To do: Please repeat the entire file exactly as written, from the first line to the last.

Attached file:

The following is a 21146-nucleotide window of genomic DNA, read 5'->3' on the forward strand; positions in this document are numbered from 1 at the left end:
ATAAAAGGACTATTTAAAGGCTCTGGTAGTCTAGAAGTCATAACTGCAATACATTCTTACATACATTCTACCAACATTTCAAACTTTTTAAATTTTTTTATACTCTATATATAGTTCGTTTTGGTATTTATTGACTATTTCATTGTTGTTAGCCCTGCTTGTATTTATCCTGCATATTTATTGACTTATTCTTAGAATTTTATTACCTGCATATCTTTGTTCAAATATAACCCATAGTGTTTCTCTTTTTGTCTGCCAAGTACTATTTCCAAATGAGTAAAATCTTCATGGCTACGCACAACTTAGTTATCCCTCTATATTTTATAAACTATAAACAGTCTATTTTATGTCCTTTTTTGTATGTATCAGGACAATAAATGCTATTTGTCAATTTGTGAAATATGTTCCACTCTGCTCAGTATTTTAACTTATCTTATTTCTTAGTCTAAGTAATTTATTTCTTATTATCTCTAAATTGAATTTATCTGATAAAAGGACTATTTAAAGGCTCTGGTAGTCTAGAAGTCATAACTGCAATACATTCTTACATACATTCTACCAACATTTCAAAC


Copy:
The following is a 21146-nucleotide window of genomic DNA, read 5'->3' on the forward strand; positions in this document are numbered from 1 at the left end:
ATAAAAGGACTATTTAAAGGCTCTGGTAGTCTAGAAGTCATAACTGCAATACATTCTTACATACATTCTACCAACATTTCAAACTTTTTAAATTTTTTTATACTCTATATATAGTTCGTTTTGGTATTTATTGACTATTTCATTGTTGTTAGCCCTGCTTGTATTTATCCTGCATATTTATTGACTTATTCTTAGAATTTTATTACCTGCATATCTTTGTTCAAATATAACCCATAGTGTTTCTCTTTTTGTCTGCCAAGTACTATTTCCAAATGAGTAAAATCTTCATGGCTACGCACAACTTAGTTATCCCTCTATATTTTATAAACTATAAACAGTCTATTTTATGTCCTTTTTTGTATGTATCAGGACAATAAATGCTATTTGTCAATTTGTGAAATATGTTCCACTCTGCTCAGTATTTTAACTTATCTTATTTCTTAGTCTAAGTAATTTATTTCTTATTATCTCTAAATTGAATTTATCTGATAAAAGGACTATTTAAAGGCTCTGGTAGTCTAGAAGTCATAACTGCAATACATTCTTACATACATTCTACCAACATTTCAAAC